Sup demo of the new Corran Addison Designs Doppler

We have been anxiously awaiting the arrival of the Corran Addison Designs Doppler paddleboards.  Thursday was the big day!  We got both the 10’6 and 11’6 models and I couldn’t wait to get out there and demo these sup’s!  With gloom, rain, chilly air temps, 50 degree water, and crazy wind, perhaps the past two days haven’t been the best for getting out and demoing new boards.   So take these first impressions with a grain of salt.

My impressions right out of the box were that the 10’6 is unbelievably lightweight.  The ergonomic carry handle contributes to this feeling.  This is a nice feature for anyone, but especially for smaller riders looking for a board that is easy to take anywhere.

The finish on the boards is nice and consistent.  It is not a shiny epoxy board, but it is not exactly matte either.  It definitely feels and looks like it will stand up well and be more resistant to chipping than some epoxy boards on the market…time will tell if that is true.

The deck pad feels comfortable to the touch and the dark color is nice so that it won’t show every bit of dirt.  The fine vertical ridges in the deck pad should be comfortable underfoot, and minimize the angry toes death grip that some diamond deck pads inspire. The gore vent means you can forget all about it since it is self-regulating.  And the fins are pretty cool.  They are tool-less and just snap in and out, perfect for the forgetter of important things like screwdrivers and fins, this is a great feature.

Now there’s the shape!  It has a keel style hull for cutting through the water and the tail is thin and pulled in so you can still surf this baby if you want to.  The deck is concave, keeping your feet drier than most boards.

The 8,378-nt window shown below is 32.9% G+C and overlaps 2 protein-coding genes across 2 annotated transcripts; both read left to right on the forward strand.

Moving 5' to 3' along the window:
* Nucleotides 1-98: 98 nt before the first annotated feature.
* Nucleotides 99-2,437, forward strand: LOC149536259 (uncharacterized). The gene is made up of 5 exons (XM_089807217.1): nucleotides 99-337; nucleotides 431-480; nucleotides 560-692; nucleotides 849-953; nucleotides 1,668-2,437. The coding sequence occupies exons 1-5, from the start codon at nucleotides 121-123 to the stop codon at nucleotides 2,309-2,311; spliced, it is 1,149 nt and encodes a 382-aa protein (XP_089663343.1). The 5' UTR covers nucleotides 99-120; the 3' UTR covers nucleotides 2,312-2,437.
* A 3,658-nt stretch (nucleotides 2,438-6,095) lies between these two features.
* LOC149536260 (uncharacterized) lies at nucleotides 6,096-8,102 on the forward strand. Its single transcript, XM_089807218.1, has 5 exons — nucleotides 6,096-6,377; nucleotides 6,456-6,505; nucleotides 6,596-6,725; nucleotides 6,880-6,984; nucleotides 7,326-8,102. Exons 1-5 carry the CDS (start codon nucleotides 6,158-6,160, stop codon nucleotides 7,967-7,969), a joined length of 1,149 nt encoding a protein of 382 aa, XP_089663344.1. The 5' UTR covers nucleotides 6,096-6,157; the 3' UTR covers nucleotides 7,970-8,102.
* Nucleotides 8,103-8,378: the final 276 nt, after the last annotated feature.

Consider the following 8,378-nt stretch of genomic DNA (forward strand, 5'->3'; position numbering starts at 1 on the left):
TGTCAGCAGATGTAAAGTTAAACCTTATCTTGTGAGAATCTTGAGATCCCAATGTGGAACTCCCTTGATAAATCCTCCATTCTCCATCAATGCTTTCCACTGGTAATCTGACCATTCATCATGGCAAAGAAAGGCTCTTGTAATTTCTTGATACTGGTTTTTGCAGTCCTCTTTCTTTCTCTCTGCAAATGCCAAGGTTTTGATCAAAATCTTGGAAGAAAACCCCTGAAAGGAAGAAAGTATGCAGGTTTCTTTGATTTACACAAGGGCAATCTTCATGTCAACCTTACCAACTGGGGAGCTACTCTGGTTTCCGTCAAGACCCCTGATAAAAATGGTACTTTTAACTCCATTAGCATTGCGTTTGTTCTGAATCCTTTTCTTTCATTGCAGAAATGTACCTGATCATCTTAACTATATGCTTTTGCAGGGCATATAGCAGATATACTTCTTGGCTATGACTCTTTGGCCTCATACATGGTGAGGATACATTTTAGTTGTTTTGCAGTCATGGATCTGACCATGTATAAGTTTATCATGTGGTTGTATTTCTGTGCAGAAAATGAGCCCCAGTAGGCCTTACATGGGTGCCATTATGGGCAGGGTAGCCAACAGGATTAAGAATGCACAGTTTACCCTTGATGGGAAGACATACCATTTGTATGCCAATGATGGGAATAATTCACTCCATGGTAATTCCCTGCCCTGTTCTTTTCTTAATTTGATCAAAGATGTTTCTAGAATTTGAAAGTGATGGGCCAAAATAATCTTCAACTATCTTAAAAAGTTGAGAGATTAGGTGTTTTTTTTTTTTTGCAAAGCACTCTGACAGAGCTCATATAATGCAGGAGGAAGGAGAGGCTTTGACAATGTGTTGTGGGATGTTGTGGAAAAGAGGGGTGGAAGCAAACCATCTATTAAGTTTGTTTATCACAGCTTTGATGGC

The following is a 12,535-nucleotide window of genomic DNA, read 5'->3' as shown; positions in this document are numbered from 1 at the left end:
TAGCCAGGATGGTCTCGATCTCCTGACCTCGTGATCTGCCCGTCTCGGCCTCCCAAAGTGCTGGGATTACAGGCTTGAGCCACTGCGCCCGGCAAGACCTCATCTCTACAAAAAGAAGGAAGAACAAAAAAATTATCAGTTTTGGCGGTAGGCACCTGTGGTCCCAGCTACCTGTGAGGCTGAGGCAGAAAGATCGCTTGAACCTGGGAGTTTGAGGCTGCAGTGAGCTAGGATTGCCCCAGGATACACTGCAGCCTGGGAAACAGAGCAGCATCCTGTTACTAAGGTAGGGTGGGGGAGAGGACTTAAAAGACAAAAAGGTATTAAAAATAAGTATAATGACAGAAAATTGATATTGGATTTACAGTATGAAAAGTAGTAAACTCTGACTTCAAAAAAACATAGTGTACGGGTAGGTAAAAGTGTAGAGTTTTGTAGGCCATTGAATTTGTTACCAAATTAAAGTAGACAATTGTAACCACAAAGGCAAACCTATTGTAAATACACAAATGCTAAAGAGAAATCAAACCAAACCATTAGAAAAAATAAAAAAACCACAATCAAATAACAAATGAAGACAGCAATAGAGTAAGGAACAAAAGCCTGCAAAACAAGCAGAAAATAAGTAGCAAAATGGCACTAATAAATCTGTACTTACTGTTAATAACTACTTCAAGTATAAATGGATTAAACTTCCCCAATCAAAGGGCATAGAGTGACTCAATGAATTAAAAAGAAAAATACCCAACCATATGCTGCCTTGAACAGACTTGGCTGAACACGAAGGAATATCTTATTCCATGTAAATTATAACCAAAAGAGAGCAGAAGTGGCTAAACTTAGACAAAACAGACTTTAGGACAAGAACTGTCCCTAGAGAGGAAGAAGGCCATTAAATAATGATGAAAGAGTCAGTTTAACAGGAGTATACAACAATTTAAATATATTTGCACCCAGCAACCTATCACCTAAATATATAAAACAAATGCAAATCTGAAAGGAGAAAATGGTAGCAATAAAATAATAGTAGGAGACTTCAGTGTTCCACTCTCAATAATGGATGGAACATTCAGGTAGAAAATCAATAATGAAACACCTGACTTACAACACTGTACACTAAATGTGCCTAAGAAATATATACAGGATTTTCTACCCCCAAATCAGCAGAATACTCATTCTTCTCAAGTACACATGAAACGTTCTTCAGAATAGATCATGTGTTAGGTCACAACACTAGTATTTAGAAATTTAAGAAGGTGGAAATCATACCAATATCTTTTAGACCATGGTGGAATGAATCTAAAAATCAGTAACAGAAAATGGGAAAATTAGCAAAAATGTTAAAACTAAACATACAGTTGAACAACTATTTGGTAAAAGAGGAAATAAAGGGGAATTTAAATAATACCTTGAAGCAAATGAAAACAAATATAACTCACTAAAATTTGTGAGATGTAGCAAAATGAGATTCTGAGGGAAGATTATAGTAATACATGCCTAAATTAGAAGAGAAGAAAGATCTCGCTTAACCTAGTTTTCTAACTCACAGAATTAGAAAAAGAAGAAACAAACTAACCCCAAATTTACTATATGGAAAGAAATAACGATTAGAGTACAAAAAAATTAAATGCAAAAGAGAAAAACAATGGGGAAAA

Onto the water…Thursday I took out the 10’6 paddleboard to demo.  It was a very quick paddle with 15-20 mph winds and cold water inspiring you to stay on your board at all costs.  The first thing I noticed after hopping on was that it felt very tippy.  That came as a surprise to me and it seemed exacerbated by the concave deck.  You are higher off the water and all of the volume of the board is in the front so it is an interesting sensation.

        

The board gets off to a quick start.  There is no drag or hesitation when you start, even heading back into the wind.  It glides nicely and tracks straight.  To turn the board efficiently you really want to get back toward the tail and get that keel nose out of the water, but since that increased the potential of getting wet, I left the nose down and muscled through it, which really wasn’t too hard.  When paddling into the wind it surprised me that there was water coming up over the front. It wasn’t too choppy out there, so that was unexpected.

Overall, it’s a nice board.  I imagine after paddling for a good session you forget about the tippy factor, but it might come back and bite you if you let your guard down.  Because of the weather and the need to get back to the shop, my paddle was VERY quick.

Yesterday morning I decided to get going earlier to give me more time to demo the board and hopefully beat the afternoon wind.  Not so much.  By the time I loaded up the 11’6 and headed to the lake, the winds were 18 mph, not exactly ideal.  The 11’6 Doppler has 2 extra inches of width, which definitely add stability.  However at my short stature, 32” wide makes me a bit of a rail whacker.  It is a little tough to clear the paddle on both side of that 32” width.  The extra foot of length provides noticeably more glide.  This board cuts effortlessly through the water.  It tracks incredibly well.  Turning was a challenge because I was still hesitant to step back on that thin tail knowing that the water is only about 50 degrees and I only had board shorts and a rash guard. I think if you get that thick keel-style hull out of the water it will turn pretty easily.

Once you get past the initial feeling that it is going to toss you in, I think the Corran Doppler will be a perfect cruiser for the person who paddles mostly flatwater but might want to dabble in the surf a bit. The 10’6 will be ideal for someone smaller and the weight and handle will make it a snap for just about anyone to handle.  The 11’6 is perfect for someone a little bigger or for anyone who wants to maximize their glide and cruise-fast.  On top of it all, all Corran paddleboards are made in the USA!



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